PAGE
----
More shrugs. “We don’t know,’’ Martin said.
Archaeologists are still puzzling over questions like ours, but the stones should be accustomed to such controversy by now. Their otherworldliness was recognized even in ancient times—by the Romans, then the Celts, then the early Christians.
By the Middle Ages, local people said the stones were Roman legionnaires, frozen on their way home. I like that theory best.
Other superstitions swirled around them, right into modern times. Certain stones could help a woman get pregnant, local peasants said, while other stones were good at making people fall in love. There was even a special song about them, and some local people still know the words.
Despite their supernatural powers, the alignments weren’t scary enough to prevent centuries of locals from scavenging and reusing the stones. About half of the original thousands have been lost. Well, not exactly lost: As Martin put it, “Every house in Carnac is a menhir.’’
A century and a half ago, Brittany’s beauty and mystery began attracting artists and tourists, and they have been coming in increasing numbers ever since. By the 1980s, the alignments at Carnac were too well known for their own good.
“There were too many visitors,’’ Martin explained. The grass was being trampled around the standing stones, which are set upright in shallow holes. “If you have no roots to retain the soil, you have erosion,” she said, and over time, the stones would fall.
Finally, in the early 1990s, she said, the French government fenced off the alignments at Menec, and now during the busy summer months, visitors can enter only as we had—by buying tickets at its small visitors’ center and going in with a guide.
Nearby, however, other squadrons of menhirs stand unfenced—meaning you can walk right up to them if you know where to look. French friends knew: They took us to Kerzerho, a smaller group just off a busy road, at the edge of a woods.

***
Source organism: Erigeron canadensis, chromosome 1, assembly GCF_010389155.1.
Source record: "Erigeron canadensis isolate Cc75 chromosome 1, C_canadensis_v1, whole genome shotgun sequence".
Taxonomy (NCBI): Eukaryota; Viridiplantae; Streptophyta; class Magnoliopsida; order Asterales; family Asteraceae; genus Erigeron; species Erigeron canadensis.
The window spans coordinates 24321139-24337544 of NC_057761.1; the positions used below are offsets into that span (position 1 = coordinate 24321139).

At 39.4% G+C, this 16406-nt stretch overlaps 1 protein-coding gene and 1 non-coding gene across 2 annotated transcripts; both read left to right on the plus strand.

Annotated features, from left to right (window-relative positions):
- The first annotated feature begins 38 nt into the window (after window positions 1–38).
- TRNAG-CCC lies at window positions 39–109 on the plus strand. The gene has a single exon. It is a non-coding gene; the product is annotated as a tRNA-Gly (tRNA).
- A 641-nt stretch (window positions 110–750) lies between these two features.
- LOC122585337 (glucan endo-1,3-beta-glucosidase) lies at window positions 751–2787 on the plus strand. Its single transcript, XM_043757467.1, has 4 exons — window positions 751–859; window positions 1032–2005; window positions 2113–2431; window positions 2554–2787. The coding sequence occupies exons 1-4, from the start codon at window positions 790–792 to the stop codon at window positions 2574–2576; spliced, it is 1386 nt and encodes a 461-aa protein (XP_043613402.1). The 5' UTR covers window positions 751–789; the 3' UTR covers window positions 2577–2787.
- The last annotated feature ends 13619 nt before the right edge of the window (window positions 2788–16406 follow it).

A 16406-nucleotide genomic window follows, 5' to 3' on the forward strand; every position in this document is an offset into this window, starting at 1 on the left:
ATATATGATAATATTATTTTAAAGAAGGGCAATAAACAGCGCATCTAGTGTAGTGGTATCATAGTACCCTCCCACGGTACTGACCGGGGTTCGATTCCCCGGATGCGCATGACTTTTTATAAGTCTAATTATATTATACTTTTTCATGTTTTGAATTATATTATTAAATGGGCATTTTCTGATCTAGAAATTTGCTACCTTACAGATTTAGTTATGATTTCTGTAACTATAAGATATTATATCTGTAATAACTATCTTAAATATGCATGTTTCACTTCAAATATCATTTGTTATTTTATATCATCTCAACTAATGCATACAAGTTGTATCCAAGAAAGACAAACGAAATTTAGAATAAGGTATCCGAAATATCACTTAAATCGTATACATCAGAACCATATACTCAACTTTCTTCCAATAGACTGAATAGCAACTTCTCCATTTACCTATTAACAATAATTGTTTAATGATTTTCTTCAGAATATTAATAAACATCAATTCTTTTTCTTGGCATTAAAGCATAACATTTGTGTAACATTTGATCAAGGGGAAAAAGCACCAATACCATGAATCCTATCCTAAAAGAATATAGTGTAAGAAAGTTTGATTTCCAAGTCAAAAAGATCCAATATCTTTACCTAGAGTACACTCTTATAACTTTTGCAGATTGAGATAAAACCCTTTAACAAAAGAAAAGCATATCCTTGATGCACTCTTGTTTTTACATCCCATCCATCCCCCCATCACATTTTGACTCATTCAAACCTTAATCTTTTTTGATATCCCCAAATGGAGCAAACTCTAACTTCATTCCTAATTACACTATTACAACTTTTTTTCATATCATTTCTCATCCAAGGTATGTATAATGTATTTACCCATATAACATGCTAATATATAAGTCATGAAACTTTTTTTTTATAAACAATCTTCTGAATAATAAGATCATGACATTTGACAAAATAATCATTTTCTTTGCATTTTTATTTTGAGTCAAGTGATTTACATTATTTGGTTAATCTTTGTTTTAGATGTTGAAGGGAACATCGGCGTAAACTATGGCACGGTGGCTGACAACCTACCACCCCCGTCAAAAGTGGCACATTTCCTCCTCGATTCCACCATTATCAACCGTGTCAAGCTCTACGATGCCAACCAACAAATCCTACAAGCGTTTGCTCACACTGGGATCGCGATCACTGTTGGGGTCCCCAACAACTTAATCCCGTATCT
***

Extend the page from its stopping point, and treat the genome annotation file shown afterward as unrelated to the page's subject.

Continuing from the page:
We followed a path into leafy shade and found ourselves among giants. The mood was instantly different.
Where the sturdy Menec array reminded me of a purposeful army, with ranks of closely matched soldiers, Kerzerho’s were individuals, varying in shape, height and angle. It wasn’t hard to let my imagination run, and soon they turned into ancestor figures or tribal elders, wise and benign. Walking among them, I felt instantly at peace.
The grove where these giants stand is small, and in places the trees were thin enough to allow glimpses of peaceful Breton life beyond: A young woman pushing a baby carriage; a row of new suburban-style homes; a field of wheat awaiting harvest.
In the quiet and the dappled light, my archeological questions vanished, and I no longer wished for answers. I thought instead of Druids, of legends, of spells—but nothing evil: Kerzerho was too gentle a place for that.
Catherine Watson is a travel writer, photographer and writing coach working in the U.S. and abroad. A former travel editor at the Minneapolis Star Tribune, she is the author of two books, “Roads Less Traveled” (Syren, 2005) and “Home on the Road” (Syren 2007). Watson’s national awards include the top two in her field – The Lowell Thomas Travel Journalist of the Year and the Society of American Travel Writers (SATW) Photographer of the Year. To view Catherine’s books, visit Catherine’s Web site: www.catherinewatsontravel.com.
You may also enjoy A Woman’s Paris® post, French Impressions: Catherine Watson on literary travel writing and memoir. Award-winning author, travel writer and photographer, Catherine Watson has developed a career that has taken her around the world three times, to all seven continents and into 115 countries. Catherine shares her life, on and off assignment, as a solo traveler.
Normandy never forgets: WWII monuments and memorials in France (part one), by Alan Davidge, D-Day historian for tours in Normandy. Alan shares a number of places of significance and remembrance. Guides included.
Cognac, castles, and courtyards in the southwest of France, by Parisian Anne Pawle who writes about the area of southwest France known as the Charente and about the cultural identity and history of this region.
D-Day Travel Guide: For American visitors to Normandy, France, by Alan Davidge, D-Day tours historian, Normandy. Alan has managed to seek out a number of places of significance that do not usually feature in guidebooks. Guides included.
Text copyright ©2012 Catherine Watson. All rights reserved.
Photography copyright ©Catherine Watson. All rights reserved.
Illustrations copyright ©Barbara Redmond. All rights reserved.